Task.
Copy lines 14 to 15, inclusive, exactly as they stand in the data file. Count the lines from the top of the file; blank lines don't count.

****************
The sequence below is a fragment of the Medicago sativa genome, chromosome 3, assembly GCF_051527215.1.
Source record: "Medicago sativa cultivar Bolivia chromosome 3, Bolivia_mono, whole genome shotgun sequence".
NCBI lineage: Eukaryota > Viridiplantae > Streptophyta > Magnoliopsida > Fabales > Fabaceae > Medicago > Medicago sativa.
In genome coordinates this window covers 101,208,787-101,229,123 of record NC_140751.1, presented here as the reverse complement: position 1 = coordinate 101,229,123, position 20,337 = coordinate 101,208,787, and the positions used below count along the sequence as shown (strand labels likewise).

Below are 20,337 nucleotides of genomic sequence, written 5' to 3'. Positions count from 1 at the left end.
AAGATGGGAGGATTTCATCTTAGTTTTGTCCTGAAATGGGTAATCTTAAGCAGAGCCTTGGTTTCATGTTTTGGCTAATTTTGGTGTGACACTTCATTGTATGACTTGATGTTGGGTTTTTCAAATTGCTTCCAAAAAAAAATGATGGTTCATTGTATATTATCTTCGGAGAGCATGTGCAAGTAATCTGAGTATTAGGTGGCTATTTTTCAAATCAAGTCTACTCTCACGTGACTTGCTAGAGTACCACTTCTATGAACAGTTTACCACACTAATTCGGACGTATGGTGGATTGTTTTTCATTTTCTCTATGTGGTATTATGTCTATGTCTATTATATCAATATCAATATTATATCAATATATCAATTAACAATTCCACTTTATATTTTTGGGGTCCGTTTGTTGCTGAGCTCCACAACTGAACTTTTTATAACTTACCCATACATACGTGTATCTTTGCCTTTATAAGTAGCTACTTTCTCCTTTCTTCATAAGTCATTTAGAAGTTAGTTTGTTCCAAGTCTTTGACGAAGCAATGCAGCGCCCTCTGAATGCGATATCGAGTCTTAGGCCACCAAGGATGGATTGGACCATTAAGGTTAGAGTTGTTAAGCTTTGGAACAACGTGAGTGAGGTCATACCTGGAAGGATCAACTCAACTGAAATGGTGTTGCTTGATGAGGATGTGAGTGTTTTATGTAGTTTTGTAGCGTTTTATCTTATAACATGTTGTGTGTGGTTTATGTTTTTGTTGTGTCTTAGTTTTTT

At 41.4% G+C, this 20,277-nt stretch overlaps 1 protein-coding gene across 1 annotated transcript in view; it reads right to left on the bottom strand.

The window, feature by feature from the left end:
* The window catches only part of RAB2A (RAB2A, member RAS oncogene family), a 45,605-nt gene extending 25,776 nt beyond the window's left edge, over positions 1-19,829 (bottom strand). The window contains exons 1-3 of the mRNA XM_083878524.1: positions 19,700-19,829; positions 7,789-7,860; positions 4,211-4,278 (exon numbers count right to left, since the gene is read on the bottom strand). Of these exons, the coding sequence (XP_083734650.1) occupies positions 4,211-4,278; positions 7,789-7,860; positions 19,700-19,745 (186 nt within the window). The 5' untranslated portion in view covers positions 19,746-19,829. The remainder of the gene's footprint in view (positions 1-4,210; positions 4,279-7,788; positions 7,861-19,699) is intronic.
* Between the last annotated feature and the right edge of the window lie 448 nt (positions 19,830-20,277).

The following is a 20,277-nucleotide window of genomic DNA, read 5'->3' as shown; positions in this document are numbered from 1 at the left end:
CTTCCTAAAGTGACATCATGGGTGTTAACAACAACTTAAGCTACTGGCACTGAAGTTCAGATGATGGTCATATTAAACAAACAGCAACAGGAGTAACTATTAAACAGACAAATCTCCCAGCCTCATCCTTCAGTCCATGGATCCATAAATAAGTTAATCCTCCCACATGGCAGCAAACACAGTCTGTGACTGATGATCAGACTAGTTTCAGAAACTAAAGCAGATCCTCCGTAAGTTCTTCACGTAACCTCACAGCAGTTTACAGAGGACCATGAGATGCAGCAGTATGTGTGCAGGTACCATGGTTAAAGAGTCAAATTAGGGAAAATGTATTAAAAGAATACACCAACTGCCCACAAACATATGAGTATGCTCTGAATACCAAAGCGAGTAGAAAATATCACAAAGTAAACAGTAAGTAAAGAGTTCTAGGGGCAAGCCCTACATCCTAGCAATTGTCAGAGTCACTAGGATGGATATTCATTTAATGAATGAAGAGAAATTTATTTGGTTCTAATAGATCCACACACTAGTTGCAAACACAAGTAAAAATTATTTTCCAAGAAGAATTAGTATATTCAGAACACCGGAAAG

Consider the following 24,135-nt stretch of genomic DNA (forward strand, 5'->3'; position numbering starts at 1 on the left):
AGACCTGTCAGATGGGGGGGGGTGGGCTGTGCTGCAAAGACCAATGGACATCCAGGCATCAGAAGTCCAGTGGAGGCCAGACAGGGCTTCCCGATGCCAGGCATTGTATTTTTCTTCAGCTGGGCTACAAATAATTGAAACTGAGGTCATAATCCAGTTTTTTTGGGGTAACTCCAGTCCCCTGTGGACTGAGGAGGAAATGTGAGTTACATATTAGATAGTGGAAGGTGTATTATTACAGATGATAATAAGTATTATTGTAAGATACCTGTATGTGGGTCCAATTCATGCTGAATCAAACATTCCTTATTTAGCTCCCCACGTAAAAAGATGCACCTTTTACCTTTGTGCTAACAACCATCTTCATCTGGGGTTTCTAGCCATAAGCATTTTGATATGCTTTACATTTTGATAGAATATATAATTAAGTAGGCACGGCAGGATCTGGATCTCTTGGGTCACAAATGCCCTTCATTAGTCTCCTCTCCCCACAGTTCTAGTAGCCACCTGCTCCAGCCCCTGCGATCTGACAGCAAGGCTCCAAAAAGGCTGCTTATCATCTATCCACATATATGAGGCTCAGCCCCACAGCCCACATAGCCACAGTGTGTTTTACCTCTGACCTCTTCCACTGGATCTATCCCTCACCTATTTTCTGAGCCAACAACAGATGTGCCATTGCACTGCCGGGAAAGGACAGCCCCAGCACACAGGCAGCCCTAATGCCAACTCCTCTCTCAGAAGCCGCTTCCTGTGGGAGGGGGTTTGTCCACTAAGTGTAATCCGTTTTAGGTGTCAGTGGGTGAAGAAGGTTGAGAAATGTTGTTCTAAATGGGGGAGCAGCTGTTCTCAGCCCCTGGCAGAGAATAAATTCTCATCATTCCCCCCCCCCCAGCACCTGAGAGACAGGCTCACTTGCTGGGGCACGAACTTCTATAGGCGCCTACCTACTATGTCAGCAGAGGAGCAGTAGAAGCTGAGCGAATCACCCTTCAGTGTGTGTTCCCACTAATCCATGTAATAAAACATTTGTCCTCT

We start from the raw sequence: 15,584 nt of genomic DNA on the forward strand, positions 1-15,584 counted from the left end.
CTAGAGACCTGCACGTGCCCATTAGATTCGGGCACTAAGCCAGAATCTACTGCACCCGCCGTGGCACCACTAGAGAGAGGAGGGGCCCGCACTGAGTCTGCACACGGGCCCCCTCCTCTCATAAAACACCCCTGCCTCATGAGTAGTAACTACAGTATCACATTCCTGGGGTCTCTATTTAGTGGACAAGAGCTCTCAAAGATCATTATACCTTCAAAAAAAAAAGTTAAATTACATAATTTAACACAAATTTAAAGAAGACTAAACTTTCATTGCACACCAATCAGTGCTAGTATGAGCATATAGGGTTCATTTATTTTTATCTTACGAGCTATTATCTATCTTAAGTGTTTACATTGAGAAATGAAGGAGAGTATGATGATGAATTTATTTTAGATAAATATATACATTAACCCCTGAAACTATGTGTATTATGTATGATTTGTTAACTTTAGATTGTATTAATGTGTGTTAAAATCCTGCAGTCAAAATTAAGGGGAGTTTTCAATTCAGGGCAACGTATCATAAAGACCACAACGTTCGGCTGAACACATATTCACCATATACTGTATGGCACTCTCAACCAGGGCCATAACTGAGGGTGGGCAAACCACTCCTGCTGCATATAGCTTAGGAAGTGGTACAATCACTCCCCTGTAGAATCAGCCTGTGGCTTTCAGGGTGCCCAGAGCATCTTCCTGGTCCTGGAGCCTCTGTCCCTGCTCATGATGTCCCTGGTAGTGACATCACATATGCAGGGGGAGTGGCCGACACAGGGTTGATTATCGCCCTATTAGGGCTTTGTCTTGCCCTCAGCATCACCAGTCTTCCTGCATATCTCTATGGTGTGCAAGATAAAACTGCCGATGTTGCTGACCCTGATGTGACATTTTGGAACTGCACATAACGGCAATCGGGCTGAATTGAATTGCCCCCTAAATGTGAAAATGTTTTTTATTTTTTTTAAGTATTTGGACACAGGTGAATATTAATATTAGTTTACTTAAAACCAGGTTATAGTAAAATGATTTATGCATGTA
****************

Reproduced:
AGACCTGTCAGATGGGGGGGGGTGGGCTGTGCTGCAAAGACCAATGGACATCCAGGCATCAGAAGTCCAGTGGAGGCCAGACAGGGCTTCCCGATGCCAGGCATTGTATTTTTCTTCAGCTGGGCTACAAATAATTGAAACTGAGGTCATAATCCAGTTTTTTTGGGGTAACTCCAGTCCCCTGTGGACTGAGGAGGAAATGTGAGTTACATATTAGATAGTGGAAGGTGTATTATTACAGATGATAATAAGTATTATTGTAAGATACCTGTATGTGGGTCCAATTCATGCTGAATCAAACATTCCTTATTTAGCTCCCCACGTAAAAAGATGCACCTTTTACCTTTGTGCTAACAACCATCTTCATCTGGGGTTTCTAGCCATAAGCATTTTGATATGCTTTACATTTTGATAGAATATATAATTAAGTAGGCACGGCAGGATCTGGATCTCTTGGGTCACAAATGCCCTTCATTAGTCTCCTCTCCCCACAGTTCTAGTAGCCACCTGCTCCAGCCCCTGCGATCTGACAGCAAGGCTCCAAAAAGGCTGCTTATCATCTATCCACATATATGAGGCTCAGCCCCACAGCCCACATAGCCACAGTGTGTTTTACCTCTGACCTCTTCCACTGGATCTATCCCTCACCTATTTTCTGAGCCAACAACAGATGTGCCATTGCACTGCCGGGAAAGGACAGCCCCAGCACACAGGCAGCCCTAATGCCAACTCCTCTCTCAGAAGCCGCTTCCTGTGGGAGGGGGTTTGTCCACTAAGTGTAATCCGTTTTAGGTGTCAGTGGGTGAAGAAGGTTGAGAAATGTTGTTCTAAATGGGGGAGCAGCTGTTCTCAGCCCCTGGCAGAGAATAAATTCTCATCATTCCCCCCCCCCCAGCACCTGAGAGACAGGCTCACTTGCTGGGGCACGAACTTCTATAGGCGCCTACCTACTATGTCAGCAGAGGAGCAGTAGAAGCTGAGCGAATCACCCTTCAGTGTGTGTTCCCACTAATCCATGTAATAAAACATTTGTCCTCT

We start from the raw sequence: 15,584 nt of genomic DNA on the forward strand, positions 1-15,584 counted from the left end.